Of course the range of topics we teach has also shifted a great deal: Most notably, our coverage of the world beyond Western Europe and the United States has expanded. But we also offer classes in whole new fields that did not exist in 1969 —in Fall quarter alone we fielded American prisons, Korean Diaspora, Arabian Intellectuals, and the History of the Human Body.
We changed in part because it is fun to learn new things, and the freedom to do so on the job is one of the best perks of being a professor. But we also collectively shifted our focus because the students themselves no longer overwhelmingly think of themselves as “of European stock.” And while many members of the academy believed in the existence of a unified “Western Civilization” separate from the rest of the globe in 1969, none of us today is unaware of the long histories of diversity within “the West” and profound forms of interaction with “the non-West.”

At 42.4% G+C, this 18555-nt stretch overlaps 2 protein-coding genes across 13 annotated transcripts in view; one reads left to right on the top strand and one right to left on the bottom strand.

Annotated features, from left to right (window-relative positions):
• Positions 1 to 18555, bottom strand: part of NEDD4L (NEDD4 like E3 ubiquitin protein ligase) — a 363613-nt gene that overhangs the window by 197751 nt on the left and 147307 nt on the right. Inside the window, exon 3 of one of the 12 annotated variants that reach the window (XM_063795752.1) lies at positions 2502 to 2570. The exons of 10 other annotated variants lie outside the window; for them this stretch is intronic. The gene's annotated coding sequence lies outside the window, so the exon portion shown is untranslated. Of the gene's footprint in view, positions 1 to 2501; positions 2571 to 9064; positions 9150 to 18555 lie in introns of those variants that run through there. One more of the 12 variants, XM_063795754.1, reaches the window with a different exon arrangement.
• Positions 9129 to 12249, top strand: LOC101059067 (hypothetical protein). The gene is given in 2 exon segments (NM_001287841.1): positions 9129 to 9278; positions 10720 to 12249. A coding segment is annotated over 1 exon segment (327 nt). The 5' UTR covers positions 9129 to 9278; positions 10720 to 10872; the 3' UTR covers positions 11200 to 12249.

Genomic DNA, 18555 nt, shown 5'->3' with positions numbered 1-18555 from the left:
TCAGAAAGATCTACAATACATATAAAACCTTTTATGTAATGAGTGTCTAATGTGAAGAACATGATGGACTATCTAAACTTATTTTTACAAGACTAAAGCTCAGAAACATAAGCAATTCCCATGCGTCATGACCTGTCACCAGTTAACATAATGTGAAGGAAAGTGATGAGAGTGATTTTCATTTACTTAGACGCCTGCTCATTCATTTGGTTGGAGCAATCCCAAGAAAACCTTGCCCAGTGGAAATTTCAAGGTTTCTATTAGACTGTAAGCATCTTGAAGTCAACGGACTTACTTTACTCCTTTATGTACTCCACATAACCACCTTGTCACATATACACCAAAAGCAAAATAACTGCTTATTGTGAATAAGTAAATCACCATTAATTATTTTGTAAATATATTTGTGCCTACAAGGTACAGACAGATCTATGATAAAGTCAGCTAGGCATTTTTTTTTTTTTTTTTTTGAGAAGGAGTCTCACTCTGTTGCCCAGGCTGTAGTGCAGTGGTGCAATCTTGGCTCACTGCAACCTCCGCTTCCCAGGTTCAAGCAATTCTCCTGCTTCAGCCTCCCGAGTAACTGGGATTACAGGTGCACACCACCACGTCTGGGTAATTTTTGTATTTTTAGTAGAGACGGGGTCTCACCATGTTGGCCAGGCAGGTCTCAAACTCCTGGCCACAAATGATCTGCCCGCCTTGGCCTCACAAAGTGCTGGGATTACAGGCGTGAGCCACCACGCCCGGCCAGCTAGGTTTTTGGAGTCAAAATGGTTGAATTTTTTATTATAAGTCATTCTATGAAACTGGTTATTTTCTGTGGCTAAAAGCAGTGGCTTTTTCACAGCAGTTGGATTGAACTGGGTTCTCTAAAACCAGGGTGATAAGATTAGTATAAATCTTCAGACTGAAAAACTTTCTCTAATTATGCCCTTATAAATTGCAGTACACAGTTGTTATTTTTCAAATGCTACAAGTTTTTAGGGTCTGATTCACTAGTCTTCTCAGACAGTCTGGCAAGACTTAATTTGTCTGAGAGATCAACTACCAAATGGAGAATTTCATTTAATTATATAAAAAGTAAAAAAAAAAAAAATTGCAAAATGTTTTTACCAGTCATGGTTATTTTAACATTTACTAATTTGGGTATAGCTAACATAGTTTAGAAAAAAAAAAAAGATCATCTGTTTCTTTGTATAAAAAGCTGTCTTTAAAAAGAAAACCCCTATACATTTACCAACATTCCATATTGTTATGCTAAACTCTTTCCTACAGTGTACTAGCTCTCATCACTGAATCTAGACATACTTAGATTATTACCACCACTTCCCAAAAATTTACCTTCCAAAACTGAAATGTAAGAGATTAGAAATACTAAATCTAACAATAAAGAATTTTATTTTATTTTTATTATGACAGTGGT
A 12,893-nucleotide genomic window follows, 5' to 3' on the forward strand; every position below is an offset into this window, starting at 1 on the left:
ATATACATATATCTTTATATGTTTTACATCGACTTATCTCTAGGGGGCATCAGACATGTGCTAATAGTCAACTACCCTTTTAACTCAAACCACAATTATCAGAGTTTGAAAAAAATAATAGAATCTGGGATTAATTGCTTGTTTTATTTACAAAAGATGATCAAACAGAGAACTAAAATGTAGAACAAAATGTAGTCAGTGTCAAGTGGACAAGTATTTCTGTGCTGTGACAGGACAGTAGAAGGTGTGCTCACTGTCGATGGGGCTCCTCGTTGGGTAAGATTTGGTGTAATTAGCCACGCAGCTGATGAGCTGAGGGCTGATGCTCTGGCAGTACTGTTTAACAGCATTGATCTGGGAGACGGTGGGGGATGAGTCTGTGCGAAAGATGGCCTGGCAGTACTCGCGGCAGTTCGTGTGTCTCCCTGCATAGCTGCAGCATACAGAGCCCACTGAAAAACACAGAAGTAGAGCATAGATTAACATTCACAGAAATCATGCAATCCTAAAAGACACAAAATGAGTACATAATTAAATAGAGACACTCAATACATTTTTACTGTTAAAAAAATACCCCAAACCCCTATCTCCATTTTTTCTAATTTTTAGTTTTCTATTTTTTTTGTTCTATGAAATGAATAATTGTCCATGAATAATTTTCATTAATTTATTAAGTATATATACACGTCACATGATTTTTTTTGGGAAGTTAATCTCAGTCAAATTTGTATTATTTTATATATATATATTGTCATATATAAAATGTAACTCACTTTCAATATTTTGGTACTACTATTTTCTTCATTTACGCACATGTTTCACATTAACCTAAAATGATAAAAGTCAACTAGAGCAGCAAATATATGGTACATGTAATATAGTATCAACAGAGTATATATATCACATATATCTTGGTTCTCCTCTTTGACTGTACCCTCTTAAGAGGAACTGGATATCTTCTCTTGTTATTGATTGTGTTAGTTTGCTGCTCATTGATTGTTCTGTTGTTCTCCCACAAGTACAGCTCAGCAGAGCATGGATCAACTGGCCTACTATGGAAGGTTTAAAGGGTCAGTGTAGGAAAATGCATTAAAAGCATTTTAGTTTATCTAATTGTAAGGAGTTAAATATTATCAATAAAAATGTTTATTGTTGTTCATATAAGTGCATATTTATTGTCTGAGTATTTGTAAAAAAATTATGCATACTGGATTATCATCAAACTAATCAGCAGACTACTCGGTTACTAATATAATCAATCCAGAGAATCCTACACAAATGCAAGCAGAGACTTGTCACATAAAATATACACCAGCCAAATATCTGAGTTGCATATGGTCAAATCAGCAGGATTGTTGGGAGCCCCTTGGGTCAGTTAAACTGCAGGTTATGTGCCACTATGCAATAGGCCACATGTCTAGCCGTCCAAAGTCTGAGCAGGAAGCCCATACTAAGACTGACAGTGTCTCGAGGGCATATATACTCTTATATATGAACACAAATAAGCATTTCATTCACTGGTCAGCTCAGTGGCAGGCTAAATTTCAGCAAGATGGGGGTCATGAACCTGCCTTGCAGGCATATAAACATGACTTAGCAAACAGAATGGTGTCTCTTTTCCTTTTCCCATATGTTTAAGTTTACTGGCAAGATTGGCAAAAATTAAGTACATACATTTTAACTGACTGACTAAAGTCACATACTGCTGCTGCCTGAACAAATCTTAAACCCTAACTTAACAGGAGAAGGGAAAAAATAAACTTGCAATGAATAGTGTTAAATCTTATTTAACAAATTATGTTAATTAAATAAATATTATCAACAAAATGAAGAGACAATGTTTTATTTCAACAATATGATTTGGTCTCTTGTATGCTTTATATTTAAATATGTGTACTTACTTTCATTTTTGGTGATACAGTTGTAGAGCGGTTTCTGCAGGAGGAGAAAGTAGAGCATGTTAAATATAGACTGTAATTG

But despite the many ways in which History at Northwestern has changed in fifty years, I was surprised to discover the considerable extent to which Northwestern faculty in residence in 1969 already managed to pioneer a number of fields that I had incorrectly thought were newly important today. Of course African history has long been a department staple, but the impact of one individual was truly profound: when John Rowe retired, I learned that he had trained 63 graduate students, meaning that he is still shaping the field even though he left the profession decades ago.